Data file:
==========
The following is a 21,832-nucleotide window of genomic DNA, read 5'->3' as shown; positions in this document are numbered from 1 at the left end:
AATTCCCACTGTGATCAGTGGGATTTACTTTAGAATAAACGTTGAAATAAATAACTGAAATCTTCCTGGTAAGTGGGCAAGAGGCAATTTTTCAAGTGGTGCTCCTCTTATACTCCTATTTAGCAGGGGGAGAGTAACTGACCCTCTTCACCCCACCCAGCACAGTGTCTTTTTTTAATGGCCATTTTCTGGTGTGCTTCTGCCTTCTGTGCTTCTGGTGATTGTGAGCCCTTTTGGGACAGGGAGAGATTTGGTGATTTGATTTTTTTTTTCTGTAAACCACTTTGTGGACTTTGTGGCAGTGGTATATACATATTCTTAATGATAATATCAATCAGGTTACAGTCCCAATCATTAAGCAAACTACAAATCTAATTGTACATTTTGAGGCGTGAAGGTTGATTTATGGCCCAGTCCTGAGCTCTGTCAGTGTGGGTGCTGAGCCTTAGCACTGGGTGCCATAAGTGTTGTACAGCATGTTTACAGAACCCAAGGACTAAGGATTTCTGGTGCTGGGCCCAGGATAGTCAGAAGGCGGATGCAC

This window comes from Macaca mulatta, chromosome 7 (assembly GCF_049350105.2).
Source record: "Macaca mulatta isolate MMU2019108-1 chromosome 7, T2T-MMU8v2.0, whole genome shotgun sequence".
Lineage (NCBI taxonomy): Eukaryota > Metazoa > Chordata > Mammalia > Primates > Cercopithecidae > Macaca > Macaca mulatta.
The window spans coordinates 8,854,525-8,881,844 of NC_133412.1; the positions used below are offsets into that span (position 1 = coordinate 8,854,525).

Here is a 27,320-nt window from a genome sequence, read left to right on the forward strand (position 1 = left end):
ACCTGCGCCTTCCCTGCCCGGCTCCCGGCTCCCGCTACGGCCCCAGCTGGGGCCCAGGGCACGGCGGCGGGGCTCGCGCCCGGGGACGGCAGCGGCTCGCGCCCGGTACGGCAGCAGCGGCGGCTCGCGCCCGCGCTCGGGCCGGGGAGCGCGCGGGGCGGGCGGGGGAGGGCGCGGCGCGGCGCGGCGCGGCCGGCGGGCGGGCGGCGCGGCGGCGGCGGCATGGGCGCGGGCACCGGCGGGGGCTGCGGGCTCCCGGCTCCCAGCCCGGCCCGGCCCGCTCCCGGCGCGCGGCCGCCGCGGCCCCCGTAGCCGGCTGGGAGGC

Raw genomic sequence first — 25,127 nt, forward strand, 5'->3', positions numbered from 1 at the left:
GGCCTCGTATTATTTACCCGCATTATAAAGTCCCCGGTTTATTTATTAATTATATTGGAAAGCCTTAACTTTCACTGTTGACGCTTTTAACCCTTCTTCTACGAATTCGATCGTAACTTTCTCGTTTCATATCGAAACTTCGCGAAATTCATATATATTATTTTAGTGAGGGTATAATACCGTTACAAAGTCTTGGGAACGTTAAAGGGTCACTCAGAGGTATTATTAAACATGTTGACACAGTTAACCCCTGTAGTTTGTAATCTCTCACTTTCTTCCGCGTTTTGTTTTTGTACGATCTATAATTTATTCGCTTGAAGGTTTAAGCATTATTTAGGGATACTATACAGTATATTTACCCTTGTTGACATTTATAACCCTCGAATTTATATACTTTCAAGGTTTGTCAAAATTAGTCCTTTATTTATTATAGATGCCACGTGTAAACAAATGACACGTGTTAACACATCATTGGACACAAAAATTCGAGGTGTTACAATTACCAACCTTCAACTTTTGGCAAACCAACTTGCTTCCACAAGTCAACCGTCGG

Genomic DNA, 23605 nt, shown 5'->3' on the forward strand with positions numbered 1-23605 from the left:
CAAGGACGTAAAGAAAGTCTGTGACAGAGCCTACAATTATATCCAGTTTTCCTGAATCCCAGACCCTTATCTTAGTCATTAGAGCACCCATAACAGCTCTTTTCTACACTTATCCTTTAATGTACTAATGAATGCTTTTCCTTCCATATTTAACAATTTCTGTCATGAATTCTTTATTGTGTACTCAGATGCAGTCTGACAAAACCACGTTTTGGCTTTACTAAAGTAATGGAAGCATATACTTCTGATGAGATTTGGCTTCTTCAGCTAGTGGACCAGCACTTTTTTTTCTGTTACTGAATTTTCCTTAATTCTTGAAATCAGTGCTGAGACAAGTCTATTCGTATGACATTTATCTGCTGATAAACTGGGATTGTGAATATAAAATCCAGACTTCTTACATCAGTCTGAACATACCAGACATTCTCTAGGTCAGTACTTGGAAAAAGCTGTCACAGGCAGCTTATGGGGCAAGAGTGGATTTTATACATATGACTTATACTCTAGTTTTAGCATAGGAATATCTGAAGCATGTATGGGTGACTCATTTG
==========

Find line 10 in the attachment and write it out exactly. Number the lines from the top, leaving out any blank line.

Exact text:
GGCCTCGTATTATTTACCCGCATTATAAAGTCCCCGGTTTATTTATTAATTATATTGGAAAGCCTTAACTTTCACTGTTGACGCTTTTAACCCTTCTTCTACGAATTCGATCGTAACTTTCTCGTTTCATATCGAAACTTCGCGAAATTCATATATATTATTTTAGTGAGGGTATAATACCGTTACAAAGTCTTGGGAACGTTAAAGGGTCACTCAGAGGTATTATTAAACATGTTGACACAGTTAACCCCTGTAGTTTGTAATCTCTCACTTTCTTCCGCGTTTTGTTTTTGTACGATCTATAATTTATTCGCTTGAAGGTTTAAGCATTATTTAGGGATACTATACAGTATATTTACCCTTGTTGACATTTATAACCCTCGAATTTATATACTTTCAAGGTTTGTCAAAATTAGTCCTTTATTTATTATAGATGCCACGTGTAAACAAATGACACGTGTTAACACATCATTGGACACAAAAATTCGAGGTGTTACAATTACCAACCTTCAACTTTTGGCAAACCAACTTGCTTCCACAAGTCAACCGTCGG